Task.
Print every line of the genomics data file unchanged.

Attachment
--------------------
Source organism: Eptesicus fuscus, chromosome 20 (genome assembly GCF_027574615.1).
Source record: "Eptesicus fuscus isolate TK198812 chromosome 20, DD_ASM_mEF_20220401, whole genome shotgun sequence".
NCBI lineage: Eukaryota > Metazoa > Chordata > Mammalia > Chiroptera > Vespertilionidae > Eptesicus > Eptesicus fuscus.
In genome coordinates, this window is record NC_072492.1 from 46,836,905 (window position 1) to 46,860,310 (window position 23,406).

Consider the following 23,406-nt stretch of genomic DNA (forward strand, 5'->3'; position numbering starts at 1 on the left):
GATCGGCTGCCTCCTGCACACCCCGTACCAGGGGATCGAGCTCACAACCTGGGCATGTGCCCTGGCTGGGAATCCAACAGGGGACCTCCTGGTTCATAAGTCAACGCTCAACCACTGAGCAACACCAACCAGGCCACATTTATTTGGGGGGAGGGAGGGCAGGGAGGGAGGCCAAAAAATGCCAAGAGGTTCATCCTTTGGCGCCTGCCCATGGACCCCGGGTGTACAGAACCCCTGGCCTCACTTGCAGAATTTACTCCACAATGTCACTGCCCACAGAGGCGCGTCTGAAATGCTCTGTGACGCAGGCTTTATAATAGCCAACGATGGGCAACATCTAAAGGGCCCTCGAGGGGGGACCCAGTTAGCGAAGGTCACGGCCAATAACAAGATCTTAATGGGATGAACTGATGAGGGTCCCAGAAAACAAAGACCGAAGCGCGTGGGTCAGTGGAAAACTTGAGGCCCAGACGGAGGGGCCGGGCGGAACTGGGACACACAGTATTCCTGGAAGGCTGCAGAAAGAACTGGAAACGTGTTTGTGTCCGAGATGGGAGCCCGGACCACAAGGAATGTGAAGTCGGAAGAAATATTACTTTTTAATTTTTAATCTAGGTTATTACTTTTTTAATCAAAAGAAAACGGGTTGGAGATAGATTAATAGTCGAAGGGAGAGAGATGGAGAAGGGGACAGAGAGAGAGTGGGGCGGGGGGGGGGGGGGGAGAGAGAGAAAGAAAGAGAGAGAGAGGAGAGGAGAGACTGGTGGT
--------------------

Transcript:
Source organism: Eptesicus fuscus, chromosome 20 (genome assembly GCF_027574615.1).
Source record: "Eptesicus fuscus isolate TK198812 chromosome 20, DD_ASM_mEF_20220401, whole genome shotgun sequence".
NCBI lineage: Eukaryota > Metazoa > Chordata > Mammalia > Chiroptera > Vespertilionidae > Eptesicus > Eptesicus fuscus.
In genome coordinates, this window is record NC_072492.1 from 46,836,905 (window position 1) to 46,860,310 (window position 23,406).

Consider the following 23,406-nt stretch of genomic DNA (forward strand, 5'->3'; position numbering starts at 1 on the left):
GATCGGCTGCCTCCTGCACACCCCGTACCAGGGGATCGAGCTCACAACCTGGGCATGTGCCCTGGCTGGGAATCCAACAGGGGACCTCCTGGTTCATAAGTCAACGCTCAACCACTGAGCAACACCAACCAGGCCACATTTATTTGGGGGGAGGGAGGGCAGGGAGGGAGGCCAAAAAATGCCAAGAGGTTCATCCTTTGGCGCCTGCCCATGGACCCCGGGTGTACAGAACCCCTGGCCTCACTTGCAGAATTTACTCCACAATGTCACTGCCCACAGAGGCGCGTCTGAAATGCTCTGTGACGCAGGCTTTATAATAGCCAACGATGGGCAACATCTAAAGGGCCCTCGAGGGGGGACCCAGTTAGCGAAGGTCACGGCCAATAACAAGATCTTAATGGGATGAACTGATGAGGGTCCCAGAAAACAAAGACCGAAGCGCGTGGGTCAGTGGAAAACTTGAGGCCCAGACGGAGGGGCCGGGCGGAACTGGGACACACAGTATTCCTGGAAGGCTGCAGAAAGAACTGGAAACGTGTTTGTGTCCGAGATGGGAGCCCGGACCACAAGGAATGTGAAGTCGGAAGAAATATTACTTTTTAATTTTTAATCTAGGTTATTACTTTTTTAATCAAAAGAAAACGGGTTGGAGATAGATTAATAGTCGAAGGGAGAGAGATGGAGAAGGGGACAGAGAGAGAGTGGGGCGGGGGGGGGGGGGGGAGAGAGAGAAAGAAAGAGAGAGAGAGGAGAGGAGAGACTGGTGGT